Hey there, Gamers and Game Makers!
Welcome to a new series instalment to the blog called, "How I Made" in which I will talk a little about how I made certain aspects of some of my previous games.
To kick off the series, I'll be talking about how I made, Fading Light.
For those of you unfamiliar with the game, Fading Light was part of a series of short horror games I made at Eyesodic Games. The game sees you lost in a deep, dark cave, in search of a way out.
The Game starts off with you in an open area of the cave after you just fell from an upper section of the cave. You soon notice the skeletal remains of someone who has come before you and didn't fair so well. You can interact with the remains and some notes that are next to it.
Making the remains interactive is done by adding an invisible collider over the remains that runs a scripts that when pressed on, displays some spoken text from the player.
The notes are handled in almost the same way. The note objects seen in the game, when pressed on run a scripts that displays an texture canvas on screen and I ten overlay the desired text in a handwritten font to give the impression of a note left by someone in the cave.
The flickering light of your lantern is done by having a single point light set as a child of the player object and then through a script, I create a variation in light color and set a flicker interval that I can tweak.
It's not long until you realize you are not alone in the depths of the cave. To introduce the player to the enemy, I wanted a section where you get a glimpse at the monster where you don't see much but the monster is also no threat at this point. I do this by leading the player down a long narrow section of the cave and as you come to the end, I disable the movement for just a moment and spawn the monster at an invisible cube and he pathfinds just out of sight and disappears. This particular monster is not running the same AI script as the others will so, he won't attack the player.
The other monsters spawn at random through out the level. The is done again using invisible cubes running a script that spawns the selected objects at random time intervals and then destroys them after a set amount of time.
Now, there's a section where in order to progress the story, there needs to be a cave in and this only occurs when you interact with a second set of remains. So, this is handled by having a variable checking to see if the player has interacted with that particular object and once you do the variable updates and next time you pass through that variable check, the cave in sfx is triggered and the way forward in unlocked.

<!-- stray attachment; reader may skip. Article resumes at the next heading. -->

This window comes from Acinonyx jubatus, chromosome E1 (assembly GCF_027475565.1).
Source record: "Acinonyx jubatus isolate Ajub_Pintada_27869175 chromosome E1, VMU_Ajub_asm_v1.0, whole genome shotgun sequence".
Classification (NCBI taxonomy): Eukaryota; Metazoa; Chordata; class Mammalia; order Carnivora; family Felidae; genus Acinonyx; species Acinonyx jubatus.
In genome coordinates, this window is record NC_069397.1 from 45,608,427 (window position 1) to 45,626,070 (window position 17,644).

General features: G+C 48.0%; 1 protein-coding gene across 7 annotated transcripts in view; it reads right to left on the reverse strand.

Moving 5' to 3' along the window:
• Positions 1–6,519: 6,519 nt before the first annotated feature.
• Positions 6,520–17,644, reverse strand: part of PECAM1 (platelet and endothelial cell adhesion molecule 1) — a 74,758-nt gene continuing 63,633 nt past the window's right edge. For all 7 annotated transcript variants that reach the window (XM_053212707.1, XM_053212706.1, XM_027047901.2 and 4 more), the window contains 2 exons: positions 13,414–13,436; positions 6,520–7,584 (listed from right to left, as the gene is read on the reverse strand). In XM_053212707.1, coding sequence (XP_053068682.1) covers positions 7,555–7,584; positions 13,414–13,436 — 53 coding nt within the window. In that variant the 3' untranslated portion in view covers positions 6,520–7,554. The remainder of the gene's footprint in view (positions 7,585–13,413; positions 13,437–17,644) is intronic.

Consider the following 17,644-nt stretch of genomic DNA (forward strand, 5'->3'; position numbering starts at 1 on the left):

Just when you've gotten used to your trusty lantern and think you've found a way out, I plunge you into complete darkness. So how do I handle when I take away your source of light? Much like the way I check for the cave in above. There is a variable checking if the player has interacted with the pick axe and as soon as you interact with it, that variable updates and the point light object is disabled on the player object.
And finally, that ending scene. Again, much like everything so far, the final event in the game is handled through a simple variable check. As you stumble through the darkness in search of a new light source, the game is checking to see if you've interacted with the firewood. As soon as the player lights that firewood, the variable updates and the player movement is limited and using more invisible cubes, I spawn in multiple monsters that converge on the player ending the players life and with that the game.
So, as you can see, there's nothing too complicated involved in the making of Fading Light but it all comes together to make a nice short polished game. I hope you've enjoyed the first of this new series in which I'll talk about how I made some of my previous games. If you'd like to see me explain something in more detail, please feel free to comment or get in touch. If you want to check out Fading Light, you can find more information and links to download it for free here.
Until next time!